While ordering my weekly supply of bagels and lox at my local kosher-style deli, Andrew, one of the managers with whom I am acquainted (we're fellow Met fans, God help us) asked me an odd question. He'd heard about the new iPad 2 and wanted to know if any of the other tablet PCs he had heard of were "better."
Over the next few weeks and months, the tech and mainstream media will try their best to answer that question. They'll make a big deal how this tablet is less or more expensive than iPad/iPad 2, how it's got better or worse this or that specs, more of this or that input jack, that it does X or Y better or worse, how the operating systems are easier or harder or more or less intuitive, etc.
This is all nonsense. You cannot compare the iPad to any other tablet.
Out of the box, a cellphone is immediately functional. You can make calls, you can send texts — you can communicate, a cell phone's prime function, without adding anything else, and you can continue to extract full value from your phone without ever adding a single app, game, photo or music track.
I occasionally ask Android phone users about the media — photos, music, video, et al — on their phone. A large percentage have imported none of these things. Why? Because they don't know how.
As I have frequently pointed out, Google still hasn't created a desktop client for Android. For cellphones, not as big a deal — Android phones can still be used as phones. But for tablets, this could be a fatal oversight.
Unlike a cellphone, a tablet PC is like an empty room. You can sit down in it, stretch out on the floor, pace around, do calisthenics.
But the room won't become a fully fledged room until you put furniture in it, lights, carpets or rugs, wall hangings, a TV and a stereo system, maybe even a game system — NOW you can do stuff.
If you live in the middle of a desert, though, you'll have trouble finding all these furnishings, making the room less fun and functional and ultimately boring and useless. Likewise the tablet. Unlike an instantly functional cellphone which needs no further adornment, a tablet has no utility until it is furnished.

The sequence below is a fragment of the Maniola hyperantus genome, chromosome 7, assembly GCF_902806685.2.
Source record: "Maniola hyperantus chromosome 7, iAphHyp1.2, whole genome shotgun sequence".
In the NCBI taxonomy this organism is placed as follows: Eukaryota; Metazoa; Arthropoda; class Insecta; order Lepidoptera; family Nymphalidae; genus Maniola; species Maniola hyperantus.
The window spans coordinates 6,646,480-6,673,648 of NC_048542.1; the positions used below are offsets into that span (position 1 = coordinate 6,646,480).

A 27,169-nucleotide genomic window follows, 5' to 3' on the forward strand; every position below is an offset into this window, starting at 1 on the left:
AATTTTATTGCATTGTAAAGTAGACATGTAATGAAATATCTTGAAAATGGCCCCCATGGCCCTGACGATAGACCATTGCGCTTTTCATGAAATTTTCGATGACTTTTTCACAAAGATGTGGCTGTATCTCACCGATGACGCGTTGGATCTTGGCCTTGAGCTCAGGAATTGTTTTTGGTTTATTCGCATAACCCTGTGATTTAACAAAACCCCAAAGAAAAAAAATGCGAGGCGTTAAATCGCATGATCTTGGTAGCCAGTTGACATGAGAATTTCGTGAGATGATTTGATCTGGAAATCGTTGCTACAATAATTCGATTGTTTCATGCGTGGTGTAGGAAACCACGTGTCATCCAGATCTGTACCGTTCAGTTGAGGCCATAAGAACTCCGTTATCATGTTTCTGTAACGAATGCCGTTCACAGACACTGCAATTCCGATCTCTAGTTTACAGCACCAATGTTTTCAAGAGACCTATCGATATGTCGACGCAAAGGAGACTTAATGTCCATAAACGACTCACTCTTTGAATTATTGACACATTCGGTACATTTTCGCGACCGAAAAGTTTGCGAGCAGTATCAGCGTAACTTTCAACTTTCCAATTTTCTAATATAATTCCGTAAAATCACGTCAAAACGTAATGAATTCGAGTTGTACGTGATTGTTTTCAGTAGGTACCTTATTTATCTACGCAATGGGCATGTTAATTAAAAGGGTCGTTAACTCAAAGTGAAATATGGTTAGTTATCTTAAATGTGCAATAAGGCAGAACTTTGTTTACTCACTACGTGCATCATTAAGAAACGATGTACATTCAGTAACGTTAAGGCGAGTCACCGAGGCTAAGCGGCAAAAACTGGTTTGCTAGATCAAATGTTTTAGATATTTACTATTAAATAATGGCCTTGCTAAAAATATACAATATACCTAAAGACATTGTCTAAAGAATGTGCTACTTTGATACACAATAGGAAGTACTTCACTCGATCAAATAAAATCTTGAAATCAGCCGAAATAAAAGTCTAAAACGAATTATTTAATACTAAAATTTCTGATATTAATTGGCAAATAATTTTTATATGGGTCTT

Android has left its tablet users in a desert. Users have no easy way of getting apps, their photos, music or their other personal fun stuff onto an Android tablet, making them less functional and less fun to use. Perhaps this is why Samsung's Galaxy Tabs had such a high return rate (which, to be fair, wasdisputed by Samsung).
I'm not talking about you, dear DVICE reader. I assume most of you shaking your head as you read this are above-average geeks who know their way around Windows, know how to drag-and-drop, use Windows Media Player, or have the wherewithal to download doubleTwist as a desktop client.
But most users considering a tablet purchase aren't DVICE readers and lack all technical wherewithal. They're your parents and grandparents, baby boomers, those born into an earlier non-digital age who had trouble setting the time on their VCRs, which just continued to flash "12:00" until they bought a DVD player. Like their brains, they access only a tiny percentage of the functions of their gadgets' capabilities.